"Her name was Millicent. I called her Moosh, just because it was easier to say and it seemed to annoy her. She had two little puffy chicks with her. She called them Little Boo and Peep. I called them Dirt and Sugar, for no particular reason."
"They were half yellow, half white - like fuzzy popcorn kernels with feet. They were new enough to this world to be spitting up eggshell."
When the book's villain is revealed to be none other than a particular thorn in J.J.'s side, he grows to sympathize with the chicks and get to the bottom of their dilemma. But he doesn't lose the snarky attitude.
"There's an easy way to do a search and a hard way. The easy way is early in the evening with a cool breeze and a steady partner. The hard way is high noon with a crazy chicken clucking in your ear and two feather balls riding your tail. This search was going to go the hard way."
I could devote an entire post to this book (although I'd probably end up quoting way too much of it, thus ruining its surprise), but want to end with commending the subtle depth that Cronin provides J.J.'s narrative. I loved the following passage: "I got down as low as I could. The earth will hold on to your smelly secrets for a long, long time. And it will give them up to any dog who comes sniffing. Problem is, it gives up all its secrets at once. You have to be able to sniff through them to find the one you need. Bare feet. Barbecue sauce. Blueberries. It didn't take long to pick up what I thought was a chicken trail."
I'm sure 3rd and 4th graders will love J.J. Tully as much as I did and welcome future installments of this series.
Finally, I picked up another early chapter book with multiple starred reviews, TOYS COME HOME by Emily Jenkins. The full title reads: TOYS COME HOME: BEING THE EARLY EXPERIENCES OF AN INTELLIGENT STINGRAY, A BRAVE BUFFALO, AND A BRAND-NEW SOMEONE CALLED PLASTIC. Such a mouthful for early readers!
With a lovely "classic" feel, Jenkins tells the story of a toy stingray's awakening and how she makes her way through a world of people and new toy friends. I didn't realize that this book was actually the third of a series, serving as a prequel for the previous two.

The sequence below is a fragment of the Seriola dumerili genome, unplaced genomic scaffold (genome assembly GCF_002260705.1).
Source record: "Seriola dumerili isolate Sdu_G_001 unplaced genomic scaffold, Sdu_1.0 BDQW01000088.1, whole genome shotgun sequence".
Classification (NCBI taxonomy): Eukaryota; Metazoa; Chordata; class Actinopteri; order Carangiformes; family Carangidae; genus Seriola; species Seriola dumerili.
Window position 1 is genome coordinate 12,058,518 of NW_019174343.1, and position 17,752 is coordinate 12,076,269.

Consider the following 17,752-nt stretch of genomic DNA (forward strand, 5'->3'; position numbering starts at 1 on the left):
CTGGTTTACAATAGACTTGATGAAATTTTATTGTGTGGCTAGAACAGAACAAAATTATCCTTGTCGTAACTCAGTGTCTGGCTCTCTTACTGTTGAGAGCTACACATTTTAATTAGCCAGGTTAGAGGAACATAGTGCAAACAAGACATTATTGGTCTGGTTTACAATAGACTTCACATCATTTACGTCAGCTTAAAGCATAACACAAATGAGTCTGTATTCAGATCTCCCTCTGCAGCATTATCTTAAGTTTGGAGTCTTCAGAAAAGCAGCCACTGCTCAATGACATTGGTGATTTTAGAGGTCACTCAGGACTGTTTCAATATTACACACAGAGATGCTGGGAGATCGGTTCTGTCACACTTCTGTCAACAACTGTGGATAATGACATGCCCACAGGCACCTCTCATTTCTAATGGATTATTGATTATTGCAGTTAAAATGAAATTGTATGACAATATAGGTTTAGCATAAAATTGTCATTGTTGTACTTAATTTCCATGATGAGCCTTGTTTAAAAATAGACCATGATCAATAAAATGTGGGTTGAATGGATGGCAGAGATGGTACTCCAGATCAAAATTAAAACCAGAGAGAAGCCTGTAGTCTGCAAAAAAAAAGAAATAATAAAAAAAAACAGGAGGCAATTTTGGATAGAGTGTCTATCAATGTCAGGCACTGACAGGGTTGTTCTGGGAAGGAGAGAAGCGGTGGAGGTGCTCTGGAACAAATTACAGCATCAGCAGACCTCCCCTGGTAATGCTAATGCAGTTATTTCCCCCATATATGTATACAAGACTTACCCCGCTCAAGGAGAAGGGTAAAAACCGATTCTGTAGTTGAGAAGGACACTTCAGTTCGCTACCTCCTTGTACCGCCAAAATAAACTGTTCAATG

Adorable comes to mind, when trying to think of a word to sum up this book. I love the depiction of StingRay's "awakening" in the beginning as she soaks in her new surroundings. I love her naive confusion as Bobby Dot instructs her on the routines in place within The Girl's room. I love her reaction to new feelings that pop up inside her, feelings she doesn't always have a name for. And I especially love the way StingRay struggles with, but ends up putting aside her jealousy near the end of the book, and welcomes Lumphy into her world ("You can puke on me.").
TOYS COME HOME, of the three early chapter books I read, may have the best chance of standing the test of time. I don't see many young girls getting as big a kick out of SIR GAWAIN THE TRUE as the boys will, and not all child readers will be able to appreciate the noir-like style with which THE TROUBLE WITH CHICKENS is written in. But with TOYS COME HOME, the themes of family, friendship, and jealousy will forever ring true for children of this age range and they couldn't be presented in a more clever, kid-friendly package.
SIR GAWAIN THE TRUE: B+
THE TROUBLE WITH CHICKENS: A
TOYS COME HOME: A
Maybe I need to read more early chapter books!